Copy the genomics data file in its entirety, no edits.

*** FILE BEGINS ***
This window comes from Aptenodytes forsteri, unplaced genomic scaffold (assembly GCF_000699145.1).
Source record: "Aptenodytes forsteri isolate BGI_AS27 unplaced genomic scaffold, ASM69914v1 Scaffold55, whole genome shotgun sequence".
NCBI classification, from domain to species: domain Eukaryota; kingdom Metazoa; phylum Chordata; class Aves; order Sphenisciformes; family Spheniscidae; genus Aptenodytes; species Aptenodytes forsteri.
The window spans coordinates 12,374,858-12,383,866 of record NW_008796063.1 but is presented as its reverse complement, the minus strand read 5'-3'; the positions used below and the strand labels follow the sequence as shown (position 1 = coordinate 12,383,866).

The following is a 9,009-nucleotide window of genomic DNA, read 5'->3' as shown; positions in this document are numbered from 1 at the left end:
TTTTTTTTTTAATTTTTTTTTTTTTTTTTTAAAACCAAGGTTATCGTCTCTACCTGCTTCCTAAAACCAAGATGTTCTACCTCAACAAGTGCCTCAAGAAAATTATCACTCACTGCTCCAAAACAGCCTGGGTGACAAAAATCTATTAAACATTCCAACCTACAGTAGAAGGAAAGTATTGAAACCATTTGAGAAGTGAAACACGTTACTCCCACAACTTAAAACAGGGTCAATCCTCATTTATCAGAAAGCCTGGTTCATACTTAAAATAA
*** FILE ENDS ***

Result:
This window comes from Aptenodytes forsteri, unplaced genomic scaffold (assembly GCF_000699145.1).
Source record: "Aptenodytes forsteri isolate BGI_AS27 unplaced genomic scaffold, ASM69914v1 Scaffold55, whole genome shotgun sequence".
NCBI classification, from domain to species: domain Eukaryota; kingdom Metazoa; phylum Chordata; class Aves; order Sphenisciformes; family Spheniscidae; genus Aptenodytes; species Aptenodytes forsteri.
The window spans coordinates 12,374,858-12,383,866 of record NW_008796063.1 but is presented as its reverse complement, the minus strand read 5'-3'; the positions used below and the strand labels follow the sequence as shown (position 1 = coordinate 12,383,866).

The following is a 9,009-nucleotide window of genomic DNA, read 5'->3' as shown; positions in this document are numbered from 1 at the left end:
TTTTTTTTTTAATTTTTTTTTTTTTTTTTTAAAACCAAGGTTATCGTCTCTACCTGCTTCCTAAAACCAAGATGTTCTACCTCAACAAGTGCCTCAAGAAAATTATCACTCACTGCTCCAAAACAGCCTGGGTGACAAAAATCTATTAAACATTCCAACCTACAGTAGAAGGAAAGTATTGAAACCATTTGAGAAGTGAAACACGTTACTCCCACAACTTAAAACAGGGTCAATCCTCATTTATCAGAAAGCCTGGTTCATACTTAAAATAA